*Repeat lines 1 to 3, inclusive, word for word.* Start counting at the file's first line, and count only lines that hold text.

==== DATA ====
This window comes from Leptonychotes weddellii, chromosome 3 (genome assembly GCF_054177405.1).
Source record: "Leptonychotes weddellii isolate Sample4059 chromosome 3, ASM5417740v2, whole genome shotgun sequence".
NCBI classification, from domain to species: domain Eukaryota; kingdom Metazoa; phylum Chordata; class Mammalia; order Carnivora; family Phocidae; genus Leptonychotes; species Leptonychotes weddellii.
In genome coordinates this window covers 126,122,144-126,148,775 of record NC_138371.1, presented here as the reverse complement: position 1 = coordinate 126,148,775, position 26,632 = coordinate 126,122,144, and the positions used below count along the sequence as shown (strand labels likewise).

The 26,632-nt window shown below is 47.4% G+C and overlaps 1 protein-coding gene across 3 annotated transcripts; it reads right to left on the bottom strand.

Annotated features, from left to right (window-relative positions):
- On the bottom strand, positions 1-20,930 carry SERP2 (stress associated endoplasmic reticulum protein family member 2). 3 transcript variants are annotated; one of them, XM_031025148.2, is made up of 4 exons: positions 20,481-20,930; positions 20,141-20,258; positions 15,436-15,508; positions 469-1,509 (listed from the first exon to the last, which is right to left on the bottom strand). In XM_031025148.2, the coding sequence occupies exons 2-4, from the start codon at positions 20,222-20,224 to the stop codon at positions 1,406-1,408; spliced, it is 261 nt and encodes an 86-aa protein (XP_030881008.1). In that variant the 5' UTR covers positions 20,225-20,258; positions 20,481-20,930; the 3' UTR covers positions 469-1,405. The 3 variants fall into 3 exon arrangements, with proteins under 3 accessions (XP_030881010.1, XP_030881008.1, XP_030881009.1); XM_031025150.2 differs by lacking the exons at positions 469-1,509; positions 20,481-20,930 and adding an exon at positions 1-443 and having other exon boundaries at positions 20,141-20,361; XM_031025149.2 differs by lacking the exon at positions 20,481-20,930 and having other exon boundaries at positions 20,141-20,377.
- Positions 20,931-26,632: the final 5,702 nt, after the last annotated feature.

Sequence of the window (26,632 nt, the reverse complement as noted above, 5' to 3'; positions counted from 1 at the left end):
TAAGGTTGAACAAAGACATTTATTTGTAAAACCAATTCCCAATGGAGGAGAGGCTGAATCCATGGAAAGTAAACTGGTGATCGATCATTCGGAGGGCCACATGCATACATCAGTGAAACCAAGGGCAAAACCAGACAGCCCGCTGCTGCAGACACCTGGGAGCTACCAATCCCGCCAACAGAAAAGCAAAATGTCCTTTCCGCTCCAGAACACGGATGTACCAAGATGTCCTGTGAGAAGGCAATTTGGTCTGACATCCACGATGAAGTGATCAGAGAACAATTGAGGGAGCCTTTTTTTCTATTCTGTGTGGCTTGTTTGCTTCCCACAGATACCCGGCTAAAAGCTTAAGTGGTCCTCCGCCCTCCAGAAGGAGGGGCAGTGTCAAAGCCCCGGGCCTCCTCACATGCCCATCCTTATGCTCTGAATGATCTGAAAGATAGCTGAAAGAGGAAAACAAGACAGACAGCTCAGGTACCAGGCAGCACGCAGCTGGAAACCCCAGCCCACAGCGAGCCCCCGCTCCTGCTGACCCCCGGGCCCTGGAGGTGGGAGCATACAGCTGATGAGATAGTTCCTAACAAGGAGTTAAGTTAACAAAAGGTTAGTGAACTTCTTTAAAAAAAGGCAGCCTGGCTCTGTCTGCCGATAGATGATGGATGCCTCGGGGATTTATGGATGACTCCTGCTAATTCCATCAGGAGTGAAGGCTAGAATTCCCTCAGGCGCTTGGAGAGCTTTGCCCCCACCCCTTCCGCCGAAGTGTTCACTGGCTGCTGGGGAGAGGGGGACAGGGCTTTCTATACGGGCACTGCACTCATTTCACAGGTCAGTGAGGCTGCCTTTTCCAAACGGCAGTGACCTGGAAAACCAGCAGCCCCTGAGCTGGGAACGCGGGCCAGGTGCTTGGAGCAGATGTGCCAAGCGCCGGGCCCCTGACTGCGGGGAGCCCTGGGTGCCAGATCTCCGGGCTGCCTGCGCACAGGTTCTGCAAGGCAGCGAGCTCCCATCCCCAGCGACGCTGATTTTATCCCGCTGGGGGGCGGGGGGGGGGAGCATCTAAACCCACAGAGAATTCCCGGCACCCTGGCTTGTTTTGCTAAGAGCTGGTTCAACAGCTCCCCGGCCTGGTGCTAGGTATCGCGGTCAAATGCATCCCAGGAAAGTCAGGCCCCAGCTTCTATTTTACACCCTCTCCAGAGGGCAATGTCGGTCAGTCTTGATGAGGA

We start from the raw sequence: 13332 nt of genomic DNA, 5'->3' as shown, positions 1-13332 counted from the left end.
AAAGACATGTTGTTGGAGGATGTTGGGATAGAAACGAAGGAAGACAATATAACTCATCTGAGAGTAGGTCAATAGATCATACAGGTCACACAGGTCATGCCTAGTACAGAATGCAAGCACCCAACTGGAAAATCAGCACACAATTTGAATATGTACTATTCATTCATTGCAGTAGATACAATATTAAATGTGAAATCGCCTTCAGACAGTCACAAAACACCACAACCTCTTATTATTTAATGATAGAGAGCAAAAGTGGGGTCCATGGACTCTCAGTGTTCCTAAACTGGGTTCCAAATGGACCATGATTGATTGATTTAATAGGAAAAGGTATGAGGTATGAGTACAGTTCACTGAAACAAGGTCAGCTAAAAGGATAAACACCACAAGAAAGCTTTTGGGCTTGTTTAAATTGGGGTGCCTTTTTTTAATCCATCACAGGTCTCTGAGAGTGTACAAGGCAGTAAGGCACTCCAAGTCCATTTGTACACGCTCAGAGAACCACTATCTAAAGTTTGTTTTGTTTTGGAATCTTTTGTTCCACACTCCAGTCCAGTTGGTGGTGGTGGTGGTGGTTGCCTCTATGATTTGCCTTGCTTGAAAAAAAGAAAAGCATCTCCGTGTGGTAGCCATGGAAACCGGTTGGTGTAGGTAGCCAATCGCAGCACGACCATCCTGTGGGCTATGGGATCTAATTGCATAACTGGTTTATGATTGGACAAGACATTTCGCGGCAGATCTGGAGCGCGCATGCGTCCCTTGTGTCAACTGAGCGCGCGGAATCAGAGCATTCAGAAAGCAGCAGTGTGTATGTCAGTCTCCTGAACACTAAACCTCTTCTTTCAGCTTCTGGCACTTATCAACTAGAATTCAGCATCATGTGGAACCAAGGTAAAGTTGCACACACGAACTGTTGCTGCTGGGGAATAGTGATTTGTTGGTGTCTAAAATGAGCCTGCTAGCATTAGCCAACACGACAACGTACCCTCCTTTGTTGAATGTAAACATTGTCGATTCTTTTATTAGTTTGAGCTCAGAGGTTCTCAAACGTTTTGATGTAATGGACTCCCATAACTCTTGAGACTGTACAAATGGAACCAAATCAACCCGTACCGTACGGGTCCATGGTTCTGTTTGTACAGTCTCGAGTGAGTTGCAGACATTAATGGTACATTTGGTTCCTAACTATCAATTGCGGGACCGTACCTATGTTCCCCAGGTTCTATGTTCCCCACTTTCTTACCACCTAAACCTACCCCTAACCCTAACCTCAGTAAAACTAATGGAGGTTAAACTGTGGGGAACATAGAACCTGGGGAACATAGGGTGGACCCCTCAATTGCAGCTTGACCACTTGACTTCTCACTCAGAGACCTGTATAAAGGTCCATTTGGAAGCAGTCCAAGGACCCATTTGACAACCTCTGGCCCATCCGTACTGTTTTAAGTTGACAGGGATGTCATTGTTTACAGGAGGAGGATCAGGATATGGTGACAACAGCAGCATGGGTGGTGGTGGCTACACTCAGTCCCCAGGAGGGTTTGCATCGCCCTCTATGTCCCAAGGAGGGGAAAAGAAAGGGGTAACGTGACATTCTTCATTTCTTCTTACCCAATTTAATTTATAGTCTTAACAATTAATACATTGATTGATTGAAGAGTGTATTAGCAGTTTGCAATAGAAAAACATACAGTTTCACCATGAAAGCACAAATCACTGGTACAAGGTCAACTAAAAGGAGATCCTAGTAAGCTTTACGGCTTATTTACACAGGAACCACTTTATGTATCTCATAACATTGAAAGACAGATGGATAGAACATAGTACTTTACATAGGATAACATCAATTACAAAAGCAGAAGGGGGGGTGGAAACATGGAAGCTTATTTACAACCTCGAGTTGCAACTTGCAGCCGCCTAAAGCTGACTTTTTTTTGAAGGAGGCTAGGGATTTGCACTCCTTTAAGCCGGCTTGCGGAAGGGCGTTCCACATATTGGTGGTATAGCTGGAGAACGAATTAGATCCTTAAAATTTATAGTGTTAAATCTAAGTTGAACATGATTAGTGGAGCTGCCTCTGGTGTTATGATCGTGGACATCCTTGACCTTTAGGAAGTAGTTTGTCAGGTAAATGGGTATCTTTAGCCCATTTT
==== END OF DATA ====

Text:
This window comes from Leptonychotes weddellii, chromosome 3 (genome assembly GCF_054177405.1).
Source record: "Leptonychotes weddellii isolate Sample4059 chromosome 3, ASM5417740v2, whole genome shotgun sequence".
NCBI classification, from domain to species: domain Eukaryota; kingdom Metazoa; phylum Chordata; class Mammalia; order Carnivora; family Phocidae; genus Leptonychotes; species Leptonychotes weddellii.